Education Reform in Connecticut

As regular readers know, I am up here in Connecticut this week and yesterday’s news and this morning’s papers were dominated by coverage of Governor Dannel Malloy’s State of the State address. Having not been paying close attention to state politics, I thought this would be a yawn for me but Gov. Malloy did not just set out the fiscal challenges facing the state. He called for wholesale reform of public schools including changing the tenure system for teachers.

Calls for changing tenure are not new, but coming from a Democratic governor in an very blue state, and at a time when public employee unions are understandably sensitive after a series of attacks on their most basic rights in Wisconsin, Ohio, Arizona, and elsewhere, I was surprised. Why would a Democratic governor tangle with his base so soon after coming off a big fight last year with public employee unions about give-backs to balance the budget?

It became obvious, however, that the governor did not just launch his ideas out of the blue. He had reached out to the heads of the teachers’ unions first so, while they objected to Malloy’s characterization of the method of getting tenure currently – “the only thing you have to do is show up for four years” – they were generally supportive, or at least not dismissive, of Malloy’s efforts. “We need to see what he’s talking about,” the head of the Connecticut Federation of Teachers, Sharon Palmer, told the Hartford Courant. “We may not be that far apart.” (Full disclosure: In 2004, while working on a congressional campaign here in Connecticut I got to know Ms. Palmer and think the world of her, but I did not contact her about this article.) The head of the Connecticut Education Association voiced a similar sensibility of cautious optimism: “I think we have a lot in common,” said Mary Loftus Levine, “but the devil is in the details.”

Actually, when it comes to the public schools, the devil is not in the details. The devil has been let loose for so long and with so little effort to beat him back, that many of Connecticut’s schools are failing and failing badly, and they have been for some time. This has the consequence of consigning an entire generation of young adults to a lack of upward mobility, a string of low-paying jobs, and a host of socio-economic difficulties that, taken together, amount to a case of national criminal neglect.

I have no complaint personally about the public schools in the great state of Connecticut. I attended them through high school, although my experience was hardly typical insofar as in my little town, our regional high school covered three towns and only mustered a graduating senior class of 49. My mother was a lifelong member of the Connecticut Education Association and taught in the public schools for thirty years. My Dad was a principal in a public school. I am acutely aware of the pressures that seemed to increase on public school teachers each year – the increasing rates of poor students (one year, I recall, all but two of my mother’s fourth graders were on free lunch), parents who declined to be involved in their children’s education, outdated school buildings, in rundown neighborhoods, etc. Certainly, the failure of our public schools cannot be blamed solely or even largely on the quality of teachers.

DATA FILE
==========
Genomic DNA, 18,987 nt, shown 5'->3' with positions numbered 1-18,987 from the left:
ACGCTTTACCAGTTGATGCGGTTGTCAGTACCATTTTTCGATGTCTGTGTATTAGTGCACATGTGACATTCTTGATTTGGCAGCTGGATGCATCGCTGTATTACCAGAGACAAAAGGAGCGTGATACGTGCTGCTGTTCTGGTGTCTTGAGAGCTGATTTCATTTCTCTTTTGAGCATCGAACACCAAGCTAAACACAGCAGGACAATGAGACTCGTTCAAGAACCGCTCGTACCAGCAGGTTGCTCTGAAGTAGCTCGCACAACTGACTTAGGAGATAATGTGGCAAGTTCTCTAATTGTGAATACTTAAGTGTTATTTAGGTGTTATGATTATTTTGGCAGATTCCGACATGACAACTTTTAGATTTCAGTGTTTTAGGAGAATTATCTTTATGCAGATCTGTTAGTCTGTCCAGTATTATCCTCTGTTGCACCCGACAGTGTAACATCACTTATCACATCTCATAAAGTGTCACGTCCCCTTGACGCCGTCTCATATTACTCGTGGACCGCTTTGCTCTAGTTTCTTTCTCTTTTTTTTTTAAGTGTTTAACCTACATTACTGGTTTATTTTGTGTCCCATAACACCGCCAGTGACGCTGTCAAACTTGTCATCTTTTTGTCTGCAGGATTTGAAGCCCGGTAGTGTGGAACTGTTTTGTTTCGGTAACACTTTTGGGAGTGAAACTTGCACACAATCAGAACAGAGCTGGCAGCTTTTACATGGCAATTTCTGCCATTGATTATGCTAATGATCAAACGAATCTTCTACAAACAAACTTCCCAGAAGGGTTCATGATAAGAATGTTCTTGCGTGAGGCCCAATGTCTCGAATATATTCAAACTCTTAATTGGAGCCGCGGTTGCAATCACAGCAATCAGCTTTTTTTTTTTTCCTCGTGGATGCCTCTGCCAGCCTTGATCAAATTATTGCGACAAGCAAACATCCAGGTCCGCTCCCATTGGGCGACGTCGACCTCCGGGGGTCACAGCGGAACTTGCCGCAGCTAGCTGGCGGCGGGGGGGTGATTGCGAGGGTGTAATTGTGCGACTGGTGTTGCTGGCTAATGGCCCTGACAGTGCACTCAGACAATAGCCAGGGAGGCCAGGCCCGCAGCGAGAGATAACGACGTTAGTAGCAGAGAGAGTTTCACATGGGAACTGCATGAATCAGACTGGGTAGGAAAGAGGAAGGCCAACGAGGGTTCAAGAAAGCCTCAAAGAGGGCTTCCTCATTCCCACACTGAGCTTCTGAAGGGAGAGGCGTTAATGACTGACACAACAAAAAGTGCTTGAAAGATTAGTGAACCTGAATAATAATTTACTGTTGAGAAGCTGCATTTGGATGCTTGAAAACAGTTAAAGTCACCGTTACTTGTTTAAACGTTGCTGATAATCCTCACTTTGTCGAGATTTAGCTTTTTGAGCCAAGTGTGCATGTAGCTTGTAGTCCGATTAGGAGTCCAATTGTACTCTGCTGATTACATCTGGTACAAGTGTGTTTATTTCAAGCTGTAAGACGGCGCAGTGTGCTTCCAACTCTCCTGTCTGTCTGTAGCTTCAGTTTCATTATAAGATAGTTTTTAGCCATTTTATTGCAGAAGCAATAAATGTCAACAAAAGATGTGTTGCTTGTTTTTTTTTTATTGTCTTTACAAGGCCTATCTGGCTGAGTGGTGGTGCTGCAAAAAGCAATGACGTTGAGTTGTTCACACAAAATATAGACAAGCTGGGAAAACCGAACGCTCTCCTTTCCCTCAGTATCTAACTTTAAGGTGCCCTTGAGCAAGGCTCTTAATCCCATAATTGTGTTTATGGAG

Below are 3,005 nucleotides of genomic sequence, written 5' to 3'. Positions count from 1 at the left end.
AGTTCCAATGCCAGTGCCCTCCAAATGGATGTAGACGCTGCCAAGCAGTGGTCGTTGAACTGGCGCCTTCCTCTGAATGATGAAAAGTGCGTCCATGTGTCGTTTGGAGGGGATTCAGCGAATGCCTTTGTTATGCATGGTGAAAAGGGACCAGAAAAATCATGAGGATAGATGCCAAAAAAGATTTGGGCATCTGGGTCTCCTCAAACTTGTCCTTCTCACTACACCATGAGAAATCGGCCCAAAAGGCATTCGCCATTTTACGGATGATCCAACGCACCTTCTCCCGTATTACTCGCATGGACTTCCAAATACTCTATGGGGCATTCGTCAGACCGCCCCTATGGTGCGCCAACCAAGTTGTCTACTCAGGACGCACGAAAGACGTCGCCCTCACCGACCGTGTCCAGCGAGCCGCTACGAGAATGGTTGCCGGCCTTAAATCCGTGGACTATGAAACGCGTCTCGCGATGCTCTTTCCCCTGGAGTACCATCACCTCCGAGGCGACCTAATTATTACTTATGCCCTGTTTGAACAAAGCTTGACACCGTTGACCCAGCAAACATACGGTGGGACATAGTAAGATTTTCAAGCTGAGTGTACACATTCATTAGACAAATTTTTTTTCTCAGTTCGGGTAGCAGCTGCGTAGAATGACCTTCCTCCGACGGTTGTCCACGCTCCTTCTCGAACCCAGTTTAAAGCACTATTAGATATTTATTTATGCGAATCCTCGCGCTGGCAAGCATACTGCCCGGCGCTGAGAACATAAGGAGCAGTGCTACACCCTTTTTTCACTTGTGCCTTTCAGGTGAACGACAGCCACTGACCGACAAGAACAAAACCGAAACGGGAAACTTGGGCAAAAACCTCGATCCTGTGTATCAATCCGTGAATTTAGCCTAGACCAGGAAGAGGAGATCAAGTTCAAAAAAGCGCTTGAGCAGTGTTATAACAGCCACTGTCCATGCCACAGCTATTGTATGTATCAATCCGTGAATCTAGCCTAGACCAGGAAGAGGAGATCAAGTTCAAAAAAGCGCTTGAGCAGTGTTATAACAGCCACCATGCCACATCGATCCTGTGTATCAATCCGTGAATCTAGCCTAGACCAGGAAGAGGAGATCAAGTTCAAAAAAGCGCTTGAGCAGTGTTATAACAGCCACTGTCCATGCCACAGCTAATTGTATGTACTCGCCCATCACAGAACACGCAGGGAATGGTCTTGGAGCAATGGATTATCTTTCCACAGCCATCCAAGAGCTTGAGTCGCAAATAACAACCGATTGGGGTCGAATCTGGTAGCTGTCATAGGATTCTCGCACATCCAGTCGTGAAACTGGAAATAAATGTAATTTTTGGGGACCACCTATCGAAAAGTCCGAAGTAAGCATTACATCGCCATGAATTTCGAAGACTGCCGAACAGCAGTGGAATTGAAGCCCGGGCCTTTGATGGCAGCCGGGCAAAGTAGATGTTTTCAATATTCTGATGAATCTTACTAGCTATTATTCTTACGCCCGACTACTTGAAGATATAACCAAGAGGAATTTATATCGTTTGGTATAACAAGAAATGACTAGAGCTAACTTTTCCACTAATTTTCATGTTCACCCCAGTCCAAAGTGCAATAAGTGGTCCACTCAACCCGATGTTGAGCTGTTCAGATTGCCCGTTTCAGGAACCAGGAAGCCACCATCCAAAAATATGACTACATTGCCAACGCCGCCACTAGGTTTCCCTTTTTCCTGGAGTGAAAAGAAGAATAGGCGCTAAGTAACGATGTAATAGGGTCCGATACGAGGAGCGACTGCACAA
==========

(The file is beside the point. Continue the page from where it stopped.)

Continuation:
In Connecticut, though, we also have one of the highest profile education reform advocates in the country in the person of Steve Perry, principal of the Capital Preparatory Magnet School in Hartford, a school in inner-city Hartford that routinely sends all of its graduates to college. You may have seen Perry on CNN where he serves as an education analyst. He was featured in a recent Fareed Zakaria special on the subject of education reform. There is nothing like success under difficult circumstances to point out that failure need not be the default option.

Perry and others have effectively made the case that we should be hitting on all cylinders when it comes to education reform. Perry, IU should note, also supports government assistance through tuition vouchers for private and parochial schools: While we need to work for change in the long-run, we also have a moral obligation to save as many kids from failing schools today as we possibly can. And, when the teachers’ unions themselves recognize that change must be embraced not fought, perhaps Gov. Mallow will get some wind in his sails. Certainly, it helps that, as a Democrat, Malloy’s attempts to reform tenure are a little like Nixon going to China: Only someone who has not demonstrated long-term animus to unions can actually get unions to change, just as only a hawk like Nixon could pull off opening negotiations with Communist China in the 1970s.

Thirty-one states have reformed the tenure system since 2009. Some states have abolished it entirely. But, instead of falling in to the tired old debates about teachers’ rights or opposition to vouchers or any other barricade to reform, we need to focus on the moral enormity of a society unable to educate its own young people and commit ourselves to trying to change that. If a given set of reforms don’t work, we should try others. We should keep trying until some reforms, or combination of reforms, begin to turn the situation around. This is a time for pragmatic, persistent efforts to improve our schools and, consequently, improve the life prospects of our children. If anything is precious in this life, our children our precious. Democrats and Republicans, public schools and parochial schools, governors and union leaders, community activists and parents, everyone needs to come together and work to better our schools. The future of the country demands no less.


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